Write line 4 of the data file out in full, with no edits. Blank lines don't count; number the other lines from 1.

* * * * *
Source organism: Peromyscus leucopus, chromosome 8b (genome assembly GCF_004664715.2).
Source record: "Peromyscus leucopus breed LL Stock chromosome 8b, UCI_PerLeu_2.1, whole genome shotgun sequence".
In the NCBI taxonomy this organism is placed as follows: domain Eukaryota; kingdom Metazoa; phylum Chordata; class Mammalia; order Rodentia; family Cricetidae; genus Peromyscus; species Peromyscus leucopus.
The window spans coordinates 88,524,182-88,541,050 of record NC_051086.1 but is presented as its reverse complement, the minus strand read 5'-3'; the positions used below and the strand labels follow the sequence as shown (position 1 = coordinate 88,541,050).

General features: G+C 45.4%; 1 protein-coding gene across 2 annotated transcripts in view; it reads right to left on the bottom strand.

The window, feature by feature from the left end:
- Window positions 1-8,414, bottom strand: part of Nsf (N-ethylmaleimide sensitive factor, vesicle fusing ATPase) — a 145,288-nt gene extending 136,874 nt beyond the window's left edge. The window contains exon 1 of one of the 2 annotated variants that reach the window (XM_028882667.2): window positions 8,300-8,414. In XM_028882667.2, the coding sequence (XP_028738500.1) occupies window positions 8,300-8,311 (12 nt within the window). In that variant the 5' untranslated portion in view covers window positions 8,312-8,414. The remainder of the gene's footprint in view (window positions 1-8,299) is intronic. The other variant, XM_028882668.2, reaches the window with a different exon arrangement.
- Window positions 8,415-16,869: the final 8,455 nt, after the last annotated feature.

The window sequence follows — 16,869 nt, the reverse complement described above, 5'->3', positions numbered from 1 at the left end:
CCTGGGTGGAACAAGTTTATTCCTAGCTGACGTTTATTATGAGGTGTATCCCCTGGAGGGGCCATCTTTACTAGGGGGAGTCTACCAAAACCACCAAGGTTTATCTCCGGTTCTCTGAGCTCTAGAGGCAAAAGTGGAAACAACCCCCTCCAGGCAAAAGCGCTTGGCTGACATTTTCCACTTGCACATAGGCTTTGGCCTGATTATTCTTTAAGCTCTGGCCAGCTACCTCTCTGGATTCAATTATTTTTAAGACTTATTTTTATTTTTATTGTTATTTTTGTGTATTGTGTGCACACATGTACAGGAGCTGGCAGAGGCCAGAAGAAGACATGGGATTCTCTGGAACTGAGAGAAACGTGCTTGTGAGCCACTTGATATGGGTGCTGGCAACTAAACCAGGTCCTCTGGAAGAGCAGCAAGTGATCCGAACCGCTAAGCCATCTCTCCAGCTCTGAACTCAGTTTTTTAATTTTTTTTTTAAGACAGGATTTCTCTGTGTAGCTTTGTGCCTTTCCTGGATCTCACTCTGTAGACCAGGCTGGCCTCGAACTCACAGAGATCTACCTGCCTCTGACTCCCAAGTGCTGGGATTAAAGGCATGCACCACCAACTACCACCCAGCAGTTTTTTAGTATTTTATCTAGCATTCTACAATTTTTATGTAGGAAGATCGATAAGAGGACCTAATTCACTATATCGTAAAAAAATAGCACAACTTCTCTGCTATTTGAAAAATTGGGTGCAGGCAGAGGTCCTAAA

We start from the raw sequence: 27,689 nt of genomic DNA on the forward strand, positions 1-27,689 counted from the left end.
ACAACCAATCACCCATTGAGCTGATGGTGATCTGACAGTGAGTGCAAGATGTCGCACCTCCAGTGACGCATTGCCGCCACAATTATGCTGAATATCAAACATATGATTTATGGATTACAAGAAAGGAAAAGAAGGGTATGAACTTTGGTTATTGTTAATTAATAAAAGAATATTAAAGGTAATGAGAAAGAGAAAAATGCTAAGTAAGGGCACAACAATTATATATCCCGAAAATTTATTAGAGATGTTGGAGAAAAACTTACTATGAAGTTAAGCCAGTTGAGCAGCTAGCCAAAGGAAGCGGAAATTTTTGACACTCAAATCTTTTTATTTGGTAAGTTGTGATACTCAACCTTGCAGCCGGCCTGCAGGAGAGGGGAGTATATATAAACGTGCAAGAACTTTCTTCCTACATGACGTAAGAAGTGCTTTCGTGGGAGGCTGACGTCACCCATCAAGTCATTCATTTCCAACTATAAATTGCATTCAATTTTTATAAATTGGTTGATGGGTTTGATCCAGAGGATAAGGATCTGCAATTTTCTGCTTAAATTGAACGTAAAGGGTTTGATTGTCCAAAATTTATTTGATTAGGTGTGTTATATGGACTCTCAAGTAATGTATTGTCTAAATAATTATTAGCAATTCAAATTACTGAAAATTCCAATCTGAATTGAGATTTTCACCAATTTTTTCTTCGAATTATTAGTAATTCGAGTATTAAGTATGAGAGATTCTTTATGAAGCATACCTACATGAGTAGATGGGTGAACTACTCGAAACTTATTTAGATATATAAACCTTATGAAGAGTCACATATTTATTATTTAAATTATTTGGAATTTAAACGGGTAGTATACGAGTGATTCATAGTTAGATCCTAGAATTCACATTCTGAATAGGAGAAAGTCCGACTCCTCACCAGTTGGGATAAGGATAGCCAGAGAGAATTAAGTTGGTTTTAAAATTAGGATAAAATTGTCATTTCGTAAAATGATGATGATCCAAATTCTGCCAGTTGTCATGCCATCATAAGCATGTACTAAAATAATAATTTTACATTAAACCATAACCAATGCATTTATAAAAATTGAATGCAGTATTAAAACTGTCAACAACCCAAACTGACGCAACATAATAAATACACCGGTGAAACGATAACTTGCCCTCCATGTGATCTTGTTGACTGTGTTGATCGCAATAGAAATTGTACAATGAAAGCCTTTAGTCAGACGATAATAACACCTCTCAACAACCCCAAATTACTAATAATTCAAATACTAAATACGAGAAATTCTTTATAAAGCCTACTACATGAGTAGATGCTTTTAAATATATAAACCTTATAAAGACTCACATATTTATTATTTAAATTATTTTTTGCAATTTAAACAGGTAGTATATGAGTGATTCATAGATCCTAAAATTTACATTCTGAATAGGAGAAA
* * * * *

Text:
The window spans coordinates 88,524,182-88,541,050 of record NC_051086.1 but is presented as its reverse complement, the minus strand read 5'-3'; the positions used below and the strand labels follow the sequence as shown (position 1 = coordinate 88,541,050).